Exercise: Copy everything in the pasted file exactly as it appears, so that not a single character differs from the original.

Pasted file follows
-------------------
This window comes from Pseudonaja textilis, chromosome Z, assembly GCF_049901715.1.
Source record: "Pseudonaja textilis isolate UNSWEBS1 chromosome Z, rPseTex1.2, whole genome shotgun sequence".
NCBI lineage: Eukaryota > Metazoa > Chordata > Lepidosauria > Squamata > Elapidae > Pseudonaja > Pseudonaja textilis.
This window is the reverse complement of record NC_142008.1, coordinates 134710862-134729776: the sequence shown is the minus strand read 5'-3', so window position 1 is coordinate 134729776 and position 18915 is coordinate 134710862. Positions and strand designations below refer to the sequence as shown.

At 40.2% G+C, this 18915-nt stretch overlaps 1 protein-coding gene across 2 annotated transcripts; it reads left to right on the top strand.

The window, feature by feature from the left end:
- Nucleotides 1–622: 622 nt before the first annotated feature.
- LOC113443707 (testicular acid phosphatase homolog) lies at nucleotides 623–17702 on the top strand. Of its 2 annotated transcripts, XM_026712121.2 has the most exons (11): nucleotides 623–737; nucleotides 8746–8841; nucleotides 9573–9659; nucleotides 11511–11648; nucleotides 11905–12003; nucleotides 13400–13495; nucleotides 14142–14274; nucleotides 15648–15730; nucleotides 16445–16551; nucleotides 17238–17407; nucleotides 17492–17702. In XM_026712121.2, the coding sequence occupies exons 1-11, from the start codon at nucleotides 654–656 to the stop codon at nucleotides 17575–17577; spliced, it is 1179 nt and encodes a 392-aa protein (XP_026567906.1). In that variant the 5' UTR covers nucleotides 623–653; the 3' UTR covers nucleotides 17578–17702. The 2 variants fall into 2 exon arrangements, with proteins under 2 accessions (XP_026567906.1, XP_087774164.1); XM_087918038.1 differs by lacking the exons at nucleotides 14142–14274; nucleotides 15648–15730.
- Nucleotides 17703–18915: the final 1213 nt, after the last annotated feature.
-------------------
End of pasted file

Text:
This window comes from Pseudonaja textilis, chromosome Z, assembly GCF_049901715.1.
Source record: "Pseudonaja textilis isolate UNSWEBS1 chromosome Z, rPseTex1.2, whole genome shotgun sequence".
NCBI lineage: Eukaryota > Metazoa > Chordata > Lepidosauria > Squamata > Elapidae > Pseudonaja > Pseudonaja textilis.
This window is the reverse complement of record NC_142008.1, coordinates 134710862-134729776: the sequence shown is the minus strand read 5'-3', so window position 1 is coordinate 134729776 and position 18915 is coordinate 134710862. Positions and strand designations below refer to the sequence as shown.

At 40.2% G+C, this 18915-nt stretch overlaps 1 protein-coding gene across 2 annotated transcripts; it reads left to right on the top strand.

The window, feature by feature from the left end:
- Nucleotides 1–622: 622 nt before the first annotated feature.
- LOC113443707 (testicular acid phosphatase homolog) lies at nucleotides 623–17702 on the top strand. Of its 2 annotated transcripts, XM_026712121.2 has the most exons (11): nucleotides 623–737; nucleotides 8746–8841; nucleotides 9573–9659; nucleotides 11511–11648; nucleotides 11905–12003; nucleotides 13400–13495; nucleotides 14142–14274; nucleotides 15648–15730; nucleotides 16445–16551; nucleotides 17238–17407; nucleotides 17492–17702. In XM_026712121.2, the coding sequence occupies exons 1-11, from the start codon at nucleotides 654–656 to the stop codon at nucleotides 17575–17577; spliced, it is 1179 nt and encodes a 392-aa protein (XP_026567906.1). In that variant the 5' UTR covers nucleotides 623–653; the 3' UTR covers nucleotides 17578–17702. The 2 variants fall into 2 exon arrangements, with proteins under 2 accessions (XP_026567906.1, XP_087774164.1); XM_087918038.1 differs by lacking the exons at nucleotides 14142–14274; nucleotides 15648–15730.
- Nucleotides 17703–18915: the final 1213 nt, after the last annotated feature.